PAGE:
GETTYSBURG – Everything about this town whispers to visitors, "Here lies the soul of America’s story."
It is found in the peach orchards and rolling wheat fields where gunfire, explosions and wails of the dying have been replaced by stone sentinels of Confederate and Union soldiers who fought in the Civil War’s largest, deadliest battle.
And it is found in the center of town, too, a small village at the time of the battle that has survived, stumbled and ultimately thrived on pure Americana tradition and the remembrance of the dead — part kitsch, part preservation, and lots of heart.
Come July, historians, tourists, politicians and re-enactors will mark the 150th anniversary of the battle that began with a shot fired at Confederate troops as they crossed Marsh Creek, two miles west of town on present-day U.S. Route 30. Lt. Marcellus Jones, of the Union’s 8th Illinois Cavalry Regiment, was the man who pulled the trigger on the morning of July 1, 1863.
Americans are tethered to Gettysburg by an ancestor who fought on the battlefield, a hometown regiment that fought here, or a historical appreciation for a place that reshaped the war and, ultimately, everyone in this country, according to Michael Krauss, curator at Pittsburgh’s Soldiers and Sailors Memorial Hall and Museum.
They visit from across the country. In every season of the year, license plates from Alaska, South Dakota and New Mexico mingle with those from nearby Maryland, Virginia and West Virginia. Folks walk along Baltimore Street in full regimental regalia — seven modern-day Confederates silently nodding to three men in Union blue passing on the brick sidewalk.
A parade of families, couples and loners moves in and out of mom-and-pop stores, buying Lincoln hats, rebel flags or triple-scoop ice cream cones, before stopping to read the historical marker outside a building where resident Jennie Wade lost her life during the three-day battle.
In the evenings, lantern-carrying ghost-tour guides lead seemingly endless processions of spirit-hunters and thrill-seekers — a relatively recent phenomenon that has produced more commerce for some business owners than it has sightings of the dead.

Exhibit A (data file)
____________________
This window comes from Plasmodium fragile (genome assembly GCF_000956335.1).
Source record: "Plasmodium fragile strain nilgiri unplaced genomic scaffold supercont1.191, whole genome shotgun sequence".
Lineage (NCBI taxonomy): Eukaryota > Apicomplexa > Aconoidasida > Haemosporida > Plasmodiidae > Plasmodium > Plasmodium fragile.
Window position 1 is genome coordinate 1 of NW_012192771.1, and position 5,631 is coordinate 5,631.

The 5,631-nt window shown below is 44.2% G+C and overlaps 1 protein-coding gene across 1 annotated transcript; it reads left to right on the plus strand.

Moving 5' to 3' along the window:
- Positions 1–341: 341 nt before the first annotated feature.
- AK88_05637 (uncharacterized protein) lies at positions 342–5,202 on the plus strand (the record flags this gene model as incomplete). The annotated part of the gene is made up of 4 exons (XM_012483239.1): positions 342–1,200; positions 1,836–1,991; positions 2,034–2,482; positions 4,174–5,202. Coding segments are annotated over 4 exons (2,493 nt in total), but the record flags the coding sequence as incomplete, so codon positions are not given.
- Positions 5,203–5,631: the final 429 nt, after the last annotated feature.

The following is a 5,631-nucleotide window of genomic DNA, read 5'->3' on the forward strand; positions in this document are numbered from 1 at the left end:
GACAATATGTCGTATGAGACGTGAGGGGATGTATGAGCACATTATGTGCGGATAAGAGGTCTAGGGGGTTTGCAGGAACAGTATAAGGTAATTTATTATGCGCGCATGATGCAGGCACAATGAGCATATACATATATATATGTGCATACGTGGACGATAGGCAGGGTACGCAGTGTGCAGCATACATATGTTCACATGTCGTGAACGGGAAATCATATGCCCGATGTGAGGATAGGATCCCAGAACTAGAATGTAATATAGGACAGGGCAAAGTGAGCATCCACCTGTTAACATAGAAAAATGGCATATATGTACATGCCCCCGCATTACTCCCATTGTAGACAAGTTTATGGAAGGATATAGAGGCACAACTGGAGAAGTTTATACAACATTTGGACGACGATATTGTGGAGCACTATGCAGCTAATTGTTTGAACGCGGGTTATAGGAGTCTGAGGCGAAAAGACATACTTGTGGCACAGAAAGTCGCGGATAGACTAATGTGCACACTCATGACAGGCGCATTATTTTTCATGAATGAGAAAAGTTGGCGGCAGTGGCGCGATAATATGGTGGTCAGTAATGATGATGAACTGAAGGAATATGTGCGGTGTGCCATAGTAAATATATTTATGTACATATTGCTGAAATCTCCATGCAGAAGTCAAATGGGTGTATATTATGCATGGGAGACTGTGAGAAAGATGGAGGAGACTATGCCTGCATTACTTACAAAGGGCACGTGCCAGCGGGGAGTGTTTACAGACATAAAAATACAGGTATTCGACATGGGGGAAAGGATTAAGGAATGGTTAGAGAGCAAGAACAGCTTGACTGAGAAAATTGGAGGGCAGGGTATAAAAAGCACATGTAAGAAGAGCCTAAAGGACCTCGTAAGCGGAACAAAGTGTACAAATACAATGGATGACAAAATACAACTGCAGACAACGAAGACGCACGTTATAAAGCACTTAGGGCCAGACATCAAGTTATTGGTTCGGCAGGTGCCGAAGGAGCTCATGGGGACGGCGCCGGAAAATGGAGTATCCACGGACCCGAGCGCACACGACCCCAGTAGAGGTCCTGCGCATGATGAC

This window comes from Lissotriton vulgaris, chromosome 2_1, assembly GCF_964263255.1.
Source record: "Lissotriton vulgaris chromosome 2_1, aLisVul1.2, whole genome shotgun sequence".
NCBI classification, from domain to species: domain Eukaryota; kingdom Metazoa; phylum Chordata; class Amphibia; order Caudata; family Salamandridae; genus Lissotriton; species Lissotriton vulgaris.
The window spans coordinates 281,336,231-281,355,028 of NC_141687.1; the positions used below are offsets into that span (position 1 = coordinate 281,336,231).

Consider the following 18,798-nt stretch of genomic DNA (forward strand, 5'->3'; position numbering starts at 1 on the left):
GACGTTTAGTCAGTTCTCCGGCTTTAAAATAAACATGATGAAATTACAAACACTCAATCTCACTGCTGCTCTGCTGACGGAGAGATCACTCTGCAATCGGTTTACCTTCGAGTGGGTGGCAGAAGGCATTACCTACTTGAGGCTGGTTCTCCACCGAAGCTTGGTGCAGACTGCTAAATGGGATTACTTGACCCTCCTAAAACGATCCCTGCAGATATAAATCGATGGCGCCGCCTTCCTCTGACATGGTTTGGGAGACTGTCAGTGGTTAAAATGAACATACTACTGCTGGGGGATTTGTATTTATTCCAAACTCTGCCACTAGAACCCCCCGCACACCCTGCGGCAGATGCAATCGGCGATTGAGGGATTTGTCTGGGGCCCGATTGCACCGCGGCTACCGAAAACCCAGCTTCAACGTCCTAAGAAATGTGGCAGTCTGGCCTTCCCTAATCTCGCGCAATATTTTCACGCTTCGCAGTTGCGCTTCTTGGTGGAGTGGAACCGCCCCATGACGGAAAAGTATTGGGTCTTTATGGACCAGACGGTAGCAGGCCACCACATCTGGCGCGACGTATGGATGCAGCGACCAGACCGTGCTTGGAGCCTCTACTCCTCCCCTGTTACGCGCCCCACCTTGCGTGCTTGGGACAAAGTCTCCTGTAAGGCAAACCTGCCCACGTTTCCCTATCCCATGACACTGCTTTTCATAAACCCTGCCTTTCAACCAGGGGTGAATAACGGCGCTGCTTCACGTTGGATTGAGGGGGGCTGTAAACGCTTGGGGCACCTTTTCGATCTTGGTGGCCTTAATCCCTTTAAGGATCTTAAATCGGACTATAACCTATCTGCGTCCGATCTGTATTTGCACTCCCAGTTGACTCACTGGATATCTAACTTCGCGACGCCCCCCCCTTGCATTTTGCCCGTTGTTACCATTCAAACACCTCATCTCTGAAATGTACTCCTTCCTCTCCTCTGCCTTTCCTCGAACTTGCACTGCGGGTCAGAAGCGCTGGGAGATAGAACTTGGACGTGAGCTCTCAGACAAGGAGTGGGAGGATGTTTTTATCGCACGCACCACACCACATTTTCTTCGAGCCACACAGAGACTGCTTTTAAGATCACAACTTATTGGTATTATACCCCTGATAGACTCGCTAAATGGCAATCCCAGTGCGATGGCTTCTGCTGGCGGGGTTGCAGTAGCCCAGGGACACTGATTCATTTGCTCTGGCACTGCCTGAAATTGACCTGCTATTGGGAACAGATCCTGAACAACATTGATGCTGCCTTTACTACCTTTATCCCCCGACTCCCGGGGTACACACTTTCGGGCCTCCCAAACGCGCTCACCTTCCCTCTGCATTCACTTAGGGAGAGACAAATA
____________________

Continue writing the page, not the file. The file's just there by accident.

In this overly articulated and exceedingly archived world of trivial moments captured on social-media websites, Gettysburg’s history and kitsch remain cherished here. They always have been, even before the battle’s cannon barrels had cooled.
"Because it was the first and only major battle fought above the Mason-Dixon Line, it was immediately preserved by the curious in the North, who had no access to the South where all of the other battles were fought," explained Krauss, one of the leading authorities on Civil War military history.
"Along with that preservation came our entrepreneurial spirit. Maps of the battles, spent bullets and clothing, any relic at all, was being sold immediately."
Krauss believes it is the struggle that appeals to everyone’s emotions: "Every casualty is an American."
"Gettysburg has always fascinated me," said Newt Gingrich, former House speaker and author of a historical novel about the battle. "It is the high-water mark of Southern hopes and the emotional turning point of Union courage."
The courage and blood of those who died here truly made Gettysburg hallowed ground for freedom, Gingrich said.
On July 1, 1913, Confederate veteran A.C. Smith of the 56th Virginia walked along Cemetery Ridge where he was shot — and, by his own admission, "would have died" — and came face-to-face with Union veteran Albert Hamilton of the 72nd Pennsylvania, the man who saved Smith’s life.
"By God … let me look at you," said the old Confederate, grasping Hamilton’s shoulders.
Both men were attending the first reunion of the Blue and Gray, 50 years after the fighting.
While other fields of Civil War battle have become Wal-Marts and shopping centers, Gettysburg stands as she was. It was the turning point of that terrible war, and it is where Abraham Lincoln gave his speech that defined us as a people.
As our country becomes more diluted by societal and cultural influences, Gettysburg holds onto its value. It remains embedded in our national memory. Perhaps that is so because it is much easier to understand the whole war in one word — Gettysburg.
More likely it is because, like America itself, this is a place worthy of being preserved.
Salena Zito is a Pittsburgh Tribune-Review editorial page columnist. E-mail her at [email protected]